HARTFORD, Conn. -- Connecticut got bigger on Sunday with the addition of 6-foot-11 freshman Ater Majok. It wasn't immediately clear if the Huskies have gotten better.
Stanley Robinson scored 26 points and No. 14 UConn came from behind to beat Central Florida 60-51.
Robinson scored 23 of his points in the second half, helping Connecticut (7-2) overcome a nine-point deficit.
Jerome Dyson added 16 points, despite hitting just five of 15 shots from the floor.
Majok, a heralded forward with 7-7 wingspan, had a less than auspicious debut, scoring a single point and grabbing 3 rebounds. The former refugee from Sudan had not been eligible until the end of the 2009 fall semester.
"I'm not going to put the game behind me," he said. "The game is going to be a learning experience. It's always going to be there. Every time I feel like, 'Why am I here?' that will be my motivation."
Connecticut, which had not played since a 64-61 loss to No. 3 Kentucky on Dec. 9, came out of the gate slowly, turning the ball over 13 times and making just five of 14 shots in the first half.
The Huskies were booed going into the locker room, down 25-20.
"Going a week and a half without playing and just going back and forth between practice and then going to exams and studying for hours, that will definitely take its toll on you," said UConn forward Gavin Edwards. "We should have been able to get up for the game today, but we just came out dead."
UConn trailed 31-22 before Robinson sparked the Huskies. His alley-oop dunk tied the game at 35, and a pair of foul shots with just under 12 minutes left gave UConn its first lead of the second half, 39-37.
His putback dunk with under a minute left made it 58-49.
"We didn't put in our best effort, and we didn't do what we were supposed to do, but we did get the win, and I guess that's what matters," Robinson said.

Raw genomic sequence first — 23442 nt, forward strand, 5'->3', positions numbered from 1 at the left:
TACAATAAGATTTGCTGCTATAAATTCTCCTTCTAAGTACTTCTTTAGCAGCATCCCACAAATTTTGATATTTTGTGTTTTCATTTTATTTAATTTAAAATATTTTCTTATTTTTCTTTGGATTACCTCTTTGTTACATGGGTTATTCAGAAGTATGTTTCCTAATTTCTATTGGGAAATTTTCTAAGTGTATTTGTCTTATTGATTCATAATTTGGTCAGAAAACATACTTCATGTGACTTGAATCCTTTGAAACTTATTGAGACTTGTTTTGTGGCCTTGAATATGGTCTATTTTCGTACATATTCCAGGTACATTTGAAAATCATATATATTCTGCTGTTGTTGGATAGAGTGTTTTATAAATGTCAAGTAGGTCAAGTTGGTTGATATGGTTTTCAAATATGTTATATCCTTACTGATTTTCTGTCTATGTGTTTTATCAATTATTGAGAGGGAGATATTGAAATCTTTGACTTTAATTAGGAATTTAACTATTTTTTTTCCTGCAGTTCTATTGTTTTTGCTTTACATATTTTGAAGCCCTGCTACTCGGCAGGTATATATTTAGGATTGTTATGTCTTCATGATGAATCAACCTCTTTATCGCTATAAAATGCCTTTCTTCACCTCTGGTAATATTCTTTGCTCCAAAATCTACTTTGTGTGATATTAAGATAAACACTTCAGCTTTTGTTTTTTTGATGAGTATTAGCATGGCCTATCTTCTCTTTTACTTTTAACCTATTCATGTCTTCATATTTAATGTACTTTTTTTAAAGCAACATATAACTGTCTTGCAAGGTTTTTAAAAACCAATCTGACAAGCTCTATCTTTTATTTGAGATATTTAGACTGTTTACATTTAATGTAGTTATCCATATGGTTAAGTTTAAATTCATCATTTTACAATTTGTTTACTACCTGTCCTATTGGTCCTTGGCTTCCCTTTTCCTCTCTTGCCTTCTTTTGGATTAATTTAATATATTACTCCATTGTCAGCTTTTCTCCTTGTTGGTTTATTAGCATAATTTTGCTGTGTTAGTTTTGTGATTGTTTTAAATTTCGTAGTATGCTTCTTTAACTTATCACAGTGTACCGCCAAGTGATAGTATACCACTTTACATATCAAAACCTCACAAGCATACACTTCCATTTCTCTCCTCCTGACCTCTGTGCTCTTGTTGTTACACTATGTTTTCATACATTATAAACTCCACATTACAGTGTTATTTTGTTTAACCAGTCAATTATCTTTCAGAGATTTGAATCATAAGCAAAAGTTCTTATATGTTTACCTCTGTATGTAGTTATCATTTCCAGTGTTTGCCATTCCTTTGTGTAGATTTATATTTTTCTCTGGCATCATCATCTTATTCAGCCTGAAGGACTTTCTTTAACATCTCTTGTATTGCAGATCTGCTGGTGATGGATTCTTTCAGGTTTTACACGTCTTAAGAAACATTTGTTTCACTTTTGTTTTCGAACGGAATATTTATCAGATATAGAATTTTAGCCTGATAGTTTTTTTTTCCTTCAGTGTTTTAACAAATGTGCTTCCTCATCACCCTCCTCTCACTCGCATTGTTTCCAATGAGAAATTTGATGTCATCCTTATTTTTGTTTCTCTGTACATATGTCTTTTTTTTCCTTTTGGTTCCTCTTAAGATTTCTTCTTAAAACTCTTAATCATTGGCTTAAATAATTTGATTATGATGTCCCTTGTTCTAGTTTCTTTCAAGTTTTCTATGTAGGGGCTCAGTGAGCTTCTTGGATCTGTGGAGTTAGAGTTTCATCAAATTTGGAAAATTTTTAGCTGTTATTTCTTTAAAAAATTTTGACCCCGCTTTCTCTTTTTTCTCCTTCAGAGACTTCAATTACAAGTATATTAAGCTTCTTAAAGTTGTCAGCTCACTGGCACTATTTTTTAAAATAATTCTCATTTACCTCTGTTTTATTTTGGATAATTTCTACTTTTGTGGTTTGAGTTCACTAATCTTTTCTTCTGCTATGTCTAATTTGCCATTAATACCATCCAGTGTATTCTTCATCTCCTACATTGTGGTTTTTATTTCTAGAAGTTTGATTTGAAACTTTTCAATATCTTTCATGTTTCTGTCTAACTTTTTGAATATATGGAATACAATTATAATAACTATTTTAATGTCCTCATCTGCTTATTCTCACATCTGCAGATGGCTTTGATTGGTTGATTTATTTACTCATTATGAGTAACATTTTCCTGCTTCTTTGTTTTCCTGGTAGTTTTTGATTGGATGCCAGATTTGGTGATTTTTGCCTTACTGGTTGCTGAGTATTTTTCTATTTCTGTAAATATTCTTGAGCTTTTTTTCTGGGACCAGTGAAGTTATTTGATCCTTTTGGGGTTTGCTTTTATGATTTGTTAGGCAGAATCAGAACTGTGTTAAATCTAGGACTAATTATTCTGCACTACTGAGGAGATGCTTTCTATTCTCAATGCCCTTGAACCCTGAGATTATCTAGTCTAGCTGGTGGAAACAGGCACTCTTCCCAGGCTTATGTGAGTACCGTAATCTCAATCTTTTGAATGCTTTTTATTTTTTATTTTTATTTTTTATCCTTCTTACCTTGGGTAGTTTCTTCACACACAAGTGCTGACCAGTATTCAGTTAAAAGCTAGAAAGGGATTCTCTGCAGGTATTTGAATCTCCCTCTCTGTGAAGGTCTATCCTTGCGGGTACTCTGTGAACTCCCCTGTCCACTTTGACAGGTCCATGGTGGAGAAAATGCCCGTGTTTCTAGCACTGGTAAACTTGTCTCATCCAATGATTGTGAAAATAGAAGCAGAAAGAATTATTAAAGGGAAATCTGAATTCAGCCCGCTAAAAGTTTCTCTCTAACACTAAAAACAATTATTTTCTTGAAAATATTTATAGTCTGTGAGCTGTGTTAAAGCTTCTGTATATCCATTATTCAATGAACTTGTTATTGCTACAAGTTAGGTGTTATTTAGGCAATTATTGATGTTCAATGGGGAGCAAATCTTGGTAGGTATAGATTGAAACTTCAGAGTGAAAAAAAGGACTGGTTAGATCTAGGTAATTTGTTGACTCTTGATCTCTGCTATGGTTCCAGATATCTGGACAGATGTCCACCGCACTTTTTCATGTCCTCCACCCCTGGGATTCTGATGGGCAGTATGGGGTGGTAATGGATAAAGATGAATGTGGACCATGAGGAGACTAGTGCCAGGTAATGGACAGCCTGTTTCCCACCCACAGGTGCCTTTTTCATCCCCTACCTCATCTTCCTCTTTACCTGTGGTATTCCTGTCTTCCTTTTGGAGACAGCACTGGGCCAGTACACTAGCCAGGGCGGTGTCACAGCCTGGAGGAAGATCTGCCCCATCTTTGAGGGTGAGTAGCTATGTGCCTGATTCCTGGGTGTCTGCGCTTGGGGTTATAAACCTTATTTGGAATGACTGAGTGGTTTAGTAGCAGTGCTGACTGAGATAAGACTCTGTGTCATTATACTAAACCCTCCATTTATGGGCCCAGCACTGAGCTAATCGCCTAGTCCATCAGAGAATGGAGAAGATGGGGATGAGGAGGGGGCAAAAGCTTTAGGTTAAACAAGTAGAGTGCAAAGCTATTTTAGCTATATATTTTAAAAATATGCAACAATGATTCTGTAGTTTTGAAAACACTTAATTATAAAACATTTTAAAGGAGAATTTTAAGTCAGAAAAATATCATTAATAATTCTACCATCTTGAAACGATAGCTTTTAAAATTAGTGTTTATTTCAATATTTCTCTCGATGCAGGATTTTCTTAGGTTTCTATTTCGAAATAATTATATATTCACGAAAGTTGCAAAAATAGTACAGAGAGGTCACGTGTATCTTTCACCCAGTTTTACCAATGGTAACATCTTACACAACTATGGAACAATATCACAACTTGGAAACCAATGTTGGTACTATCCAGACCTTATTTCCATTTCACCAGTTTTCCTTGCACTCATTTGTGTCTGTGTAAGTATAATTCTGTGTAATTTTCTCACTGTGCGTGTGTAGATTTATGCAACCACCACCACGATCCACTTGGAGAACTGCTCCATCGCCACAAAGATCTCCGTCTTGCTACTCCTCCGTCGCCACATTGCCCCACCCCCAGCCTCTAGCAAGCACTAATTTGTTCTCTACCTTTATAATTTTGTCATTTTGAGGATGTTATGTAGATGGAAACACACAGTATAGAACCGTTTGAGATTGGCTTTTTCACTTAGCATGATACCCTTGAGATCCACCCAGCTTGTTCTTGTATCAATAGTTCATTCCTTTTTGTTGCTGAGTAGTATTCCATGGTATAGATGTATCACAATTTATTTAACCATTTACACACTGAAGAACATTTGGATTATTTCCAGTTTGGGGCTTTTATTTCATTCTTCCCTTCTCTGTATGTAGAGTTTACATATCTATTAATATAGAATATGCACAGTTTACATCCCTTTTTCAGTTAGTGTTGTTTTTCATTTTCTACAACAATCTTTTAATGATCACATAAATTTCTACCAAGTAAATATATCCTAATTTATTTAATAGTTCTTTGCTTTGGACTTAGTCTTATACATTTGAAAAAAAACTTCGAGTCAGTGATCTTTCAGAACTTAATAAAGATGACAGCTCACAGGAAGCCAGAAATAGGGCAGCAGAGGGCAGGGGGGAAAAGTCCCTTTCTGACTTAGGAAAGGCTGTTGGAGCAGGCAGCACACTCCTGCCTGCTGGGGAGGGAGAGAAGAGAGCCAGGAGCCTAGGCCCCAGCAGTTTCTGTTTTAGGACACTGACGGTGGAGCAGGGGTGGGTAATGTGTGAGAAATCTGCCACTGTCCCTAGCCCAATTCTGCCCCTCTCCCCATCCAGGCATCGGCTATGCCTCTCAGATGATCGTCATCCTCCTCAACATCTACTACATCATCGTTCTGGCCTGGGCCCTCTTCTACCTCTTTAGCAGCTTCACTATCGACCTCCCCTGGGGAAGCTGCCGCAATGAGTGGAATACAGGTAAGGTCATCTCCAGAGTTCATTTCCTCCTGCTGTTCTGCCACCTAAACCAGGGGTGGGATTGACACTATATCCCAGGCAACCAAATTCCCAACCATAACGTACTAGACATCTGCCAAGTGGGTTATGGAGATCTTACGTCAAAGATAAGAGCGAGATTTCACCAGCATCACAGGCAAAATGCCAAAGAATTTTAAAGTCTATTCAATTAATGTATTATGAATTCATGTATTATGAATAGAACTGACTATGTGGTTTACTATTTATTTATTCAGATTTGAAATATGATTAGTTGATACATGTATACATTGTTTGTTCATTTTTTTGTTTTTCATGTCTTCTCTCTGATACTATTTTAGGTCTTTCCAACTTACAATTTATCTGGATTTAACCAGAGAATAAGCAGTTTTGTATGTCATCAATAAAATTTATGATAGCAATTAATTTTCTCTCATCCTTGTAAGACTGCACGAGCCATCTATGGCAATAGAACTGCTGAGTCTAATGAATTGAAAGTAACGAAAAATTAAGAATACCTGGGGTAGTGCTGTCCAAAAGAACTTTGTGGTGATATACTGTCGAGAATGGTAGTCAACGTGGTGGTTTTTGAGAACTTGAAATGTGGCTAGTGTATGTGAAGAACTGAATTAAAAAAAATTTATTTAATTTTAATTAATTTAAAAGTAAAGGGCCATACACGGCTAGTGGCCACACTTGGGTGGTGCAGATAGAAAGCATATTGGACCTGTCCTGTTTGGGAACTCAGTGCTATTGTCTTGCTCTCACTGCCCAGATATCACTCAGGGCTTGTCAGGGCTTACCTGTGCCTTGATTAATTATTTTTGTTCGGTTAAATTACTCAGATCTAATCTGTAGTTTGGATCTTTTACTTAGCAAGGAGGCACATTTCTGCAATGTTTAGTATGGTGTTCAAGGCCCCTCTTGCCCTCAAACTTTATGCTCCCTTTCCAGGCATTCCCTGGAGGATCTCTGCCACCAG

UConn was outrebounded by the Knights 36-34, and the Huskies had just nine offensive boards. Dave Diakite had 12 rebounds for Central Florida. Gavin Edwards had 11 for UConn.
"I thought we battled them pretty hard on the glass and fought hard," UCF coach Kirk Speraw said. "We missed an awful lot of shots, so we had more opportunities to get some offensive rebounds than they did."
Majok started and received a standing ovation when he was introduced. He played just 2½ minutes and got a seat on the bench after his man, Keith Clanton, scored four quick points.
He received another ovation when he made a free throw with just over 4½ minutes left in the first half, his only point of the game.
That was the highlight of his night. He left the game for the final time late in the second half after Calhoun used an expletive and told him to sit down.
"I take that as a motivation," Majok said. "The more he cusses me out on the court, the more he yells at me, the more I know that he loves me and at the end of the day he wants me to be the best I can be."
Majok committed to UConn in May 2008 and has been practicing with the team since January. He fled civil war in Sudan with his family when he was just 5 years old and spent eight years in an Egyptian refuge camp before his family moved to Australia in 2001 with the help of the United Nations.
That is where he came to the attention of UConn assistant Andre LeFleur, who had played pro ball in Australia.
UCF has lost 11 consecutive times to Top 25 teams.
It was the Knights' third game of the season against a Big East team. They lost 90-72 at Notre Dame on Dec. 6 and fell 69-65 to South Florida on Wednesday.